Capital Moves for Reliable Income Streams

Colleges and universities explore sustainable options for capitalizing on assets

University campus

Drexel University is a private research university with about 24,000 students. Its main campus is located in the University City neighborhood of Philadelphia, separated from the city’s core largely by an assortment of parking lots, an active rail yard, the Schuylkill River and the 30th Street Station, which serves two dozen regional train and Amtrak lines.

For years, the school has actively been purchasing land in that largely undeveloped swath, filling in bits and pieces like a puzzle and paying for it with the school’s endowment. By 2013, the school had acquired a critical contiguous mass and started plans in earnest for what was unveiled in 2016 as Schuylkill Yards, a 14-acre community consisting of residential, retail, research, cultural and open space elements. This has ensured a reliable income stream and long-term assets that should pay dividends for years to come.

“They’re completely revitalizing a component of a major U.S. city, and they’re right at the heart of it,” says Jill Fields, a SunTrust Bank Commercial Relationship Manager focused on private schools and universities.

In an increasingly challenging environment where budgets are steadily rising and tuition hikes are met with resistance, Drexel is committed to an impressive revenue-generation strategy. And while many higher education institutions may not have the resources, opportunities or wherewithal to tackle such a massive investment project, there are many initiatives other college leaders are taking to tap revenue streams that are not only beneficial, but can also be sustained into the future.

Enrollment trends pressure tuition revenues

According to the National Center for Education Statistics (NCES), total undergraduate enrollment fell by 4 percent between 2010 and 2014. Meanwhile, revenues from tuition and fees rose 17 percent per full-time student at public institutions and 6 percent per full-time student at private schools between 2008-2014, according to NCES data. At the same time, revenues from government grants, contracts and appropriations declined 7 percent per student at public colleges and universities and decreased 8 percent at private nonprofit institutions.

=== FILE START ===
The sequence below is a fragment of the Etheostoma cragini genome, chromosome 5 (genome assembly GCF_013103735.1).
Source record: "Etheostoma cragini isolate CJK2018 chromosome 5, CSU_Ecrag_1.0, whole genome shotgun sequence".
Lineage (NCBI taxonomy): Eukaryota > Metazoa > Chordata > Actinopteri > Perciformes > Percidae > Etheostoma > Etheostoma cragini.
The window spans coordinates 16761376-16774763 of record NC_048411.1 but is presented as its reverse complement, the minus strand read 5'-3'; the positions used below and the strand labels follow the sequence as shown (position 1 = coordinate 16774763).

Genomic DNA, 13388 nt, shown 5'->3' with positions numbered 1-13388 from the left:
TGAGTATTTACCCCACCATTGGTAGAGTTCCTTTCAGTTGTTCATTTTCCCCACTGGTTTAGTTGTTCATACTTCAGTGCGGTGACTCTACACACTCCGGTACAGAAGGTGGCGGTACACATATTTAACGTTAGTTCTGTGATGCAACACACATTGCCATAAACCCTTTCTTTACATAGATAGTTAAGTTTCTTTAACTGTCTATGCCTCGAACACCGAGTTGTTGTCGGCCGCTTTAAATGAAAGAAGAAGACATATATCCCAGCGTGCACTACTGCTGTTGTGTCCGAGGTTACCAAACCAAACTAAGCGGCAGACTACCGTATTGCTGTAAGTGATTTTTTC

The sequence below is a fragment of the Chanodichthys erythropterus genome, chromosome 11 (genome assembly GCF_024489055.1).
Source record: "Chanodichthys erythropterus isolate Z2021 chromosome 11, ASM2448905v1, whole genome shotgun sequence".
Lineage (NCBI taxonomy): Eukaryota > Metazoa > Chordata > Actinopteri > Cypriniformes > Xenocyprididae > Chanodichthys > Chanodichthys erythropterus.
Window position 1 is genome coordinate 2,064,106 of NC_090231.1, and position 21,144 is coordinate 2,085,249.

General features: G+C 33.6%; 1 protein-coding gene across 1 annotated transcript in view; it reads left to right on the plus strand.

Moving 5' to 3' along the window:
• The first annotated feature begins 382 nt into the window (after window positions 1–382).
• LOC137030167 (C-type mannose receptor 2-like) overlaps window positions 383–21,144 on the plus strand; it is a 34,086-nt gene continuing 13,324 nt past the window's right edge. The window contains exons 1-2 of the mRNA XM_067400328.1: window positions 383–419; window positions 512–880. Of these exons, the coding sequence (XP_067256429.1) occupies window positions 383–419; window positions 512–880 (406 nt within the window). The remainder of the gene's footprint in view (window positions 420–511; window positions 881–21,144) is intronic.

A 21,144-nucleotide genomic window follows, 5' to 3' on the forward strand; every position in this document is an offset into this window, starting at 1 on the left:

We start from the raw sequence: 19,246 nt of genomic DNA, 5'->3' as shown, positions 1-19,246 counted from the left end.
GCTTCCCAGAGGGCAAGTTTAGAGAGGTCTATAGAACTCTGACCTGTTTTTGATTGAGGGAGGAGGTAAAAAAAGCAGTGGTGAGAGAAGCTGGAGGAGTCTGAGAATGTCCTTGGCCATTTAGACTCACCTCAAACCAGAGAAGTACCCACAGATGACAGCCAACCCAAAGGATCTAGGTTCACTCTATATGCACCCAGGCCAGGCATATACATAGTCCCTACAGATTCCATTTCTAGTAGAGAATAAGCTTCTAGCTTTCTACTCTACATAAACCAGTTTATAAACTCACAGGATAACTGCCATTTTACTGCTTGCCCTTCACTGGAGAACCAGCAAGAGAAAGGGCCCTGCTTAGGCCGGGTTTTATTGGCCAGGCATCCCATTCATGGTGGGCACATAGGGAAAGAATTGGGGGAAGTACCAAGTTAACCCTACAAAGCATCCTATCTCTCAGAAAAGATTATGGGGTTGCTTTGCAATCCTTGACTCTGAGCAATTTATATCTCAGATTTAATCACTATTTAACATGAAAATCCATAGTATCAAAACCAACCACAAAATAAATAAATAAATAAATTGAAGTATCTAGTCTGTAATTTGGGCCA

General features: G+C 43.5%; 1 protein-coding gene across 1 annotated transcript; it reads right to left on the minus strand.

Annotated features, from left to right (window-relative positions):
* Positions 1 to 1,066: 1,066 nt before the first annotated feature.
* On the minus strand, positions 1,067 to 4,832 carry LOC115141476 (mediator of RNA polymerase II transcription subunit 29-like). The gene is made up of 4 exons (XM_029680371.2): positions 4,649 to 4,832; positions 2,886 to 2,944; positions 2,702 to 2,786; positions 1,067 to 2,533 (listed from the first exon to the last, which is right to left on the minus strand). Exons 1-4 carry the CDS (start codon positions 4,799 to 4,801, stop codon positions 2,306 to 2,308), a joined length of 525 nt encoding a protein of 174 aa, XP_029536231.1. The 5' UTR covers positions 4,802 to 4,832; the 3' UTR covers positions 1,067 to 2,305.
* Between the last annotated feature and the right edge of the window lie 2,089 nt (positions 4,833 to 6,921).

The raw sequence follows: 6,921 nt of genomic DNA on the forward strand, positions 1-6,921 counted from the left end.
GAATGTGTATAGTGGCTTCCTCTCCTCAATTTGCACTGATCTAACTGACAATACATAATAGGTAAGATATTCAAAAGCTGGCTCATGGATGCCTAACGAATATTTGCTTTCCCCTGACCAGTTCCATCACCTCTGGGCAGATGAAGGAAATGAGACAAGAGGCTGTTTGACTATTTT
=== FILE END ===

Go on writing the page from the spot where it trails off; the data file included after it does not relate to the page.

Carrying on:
In addition, total expenses of four-year public institutions climbed nearly 20 percent and jumped 22 percent at private colleges and universities over the same six-year period. At least a portion of the increased costs stems from marketplace demands, according to Rahel Rosner, the Vice President for Finance and Administration at Washington College in Chestertown, MD.

“There was a time when you offered core courses such as math, biology and chemistry, but nowadays, you also have to offer classes such as environmental studies, evolutionary biology, human development and others,” Rosner says. “The areas of study have increased as demand for specialization has grown, so schools are looking for people who have the knowledge, the ability to ask questions and the skills to deliver what we’re expected to produce.”

Bridging the funding gap

The gap between increasing expenses and declining tuition prompted the Boston Consulting Group to conclude in 2014 that falling revenues are “putting many institutions at severe financial risk.” As a result, many universities have challenged themselves to be more resourceful.

“Even with revenues from tuition—which may be boosted by federal grant monies and loans—potential research grants and giving, institutions of higher education are still seeking ways to leverage assets to help offset the ever-increasing cost of education,” Fields says. 

The first place most schools look is at buildings, dormitories, athletic fields and other public spaces that are typically used for only a portion of the year, but sit dormant for long stretches. Without embarking on something as ambitious as the Drexel project, Fields has seen many other schools engage in cost savings measures by allowing third parties to create student housing on university leased land or contracting with third parties to provide housing outside of university property.

In addition, some universities provide long-term ground leases on unused property to developers for flexible purposes to create new revenue streams. For example, The Catholic University of America, located in Washington, D.C., developed a mixed-use property including a Barnes and Noble (which also houses the campus store) and additional retailers with apartments above. This additional housing near the university is great for faculty, graduate students or other unrelated community members who want to be near a college campus.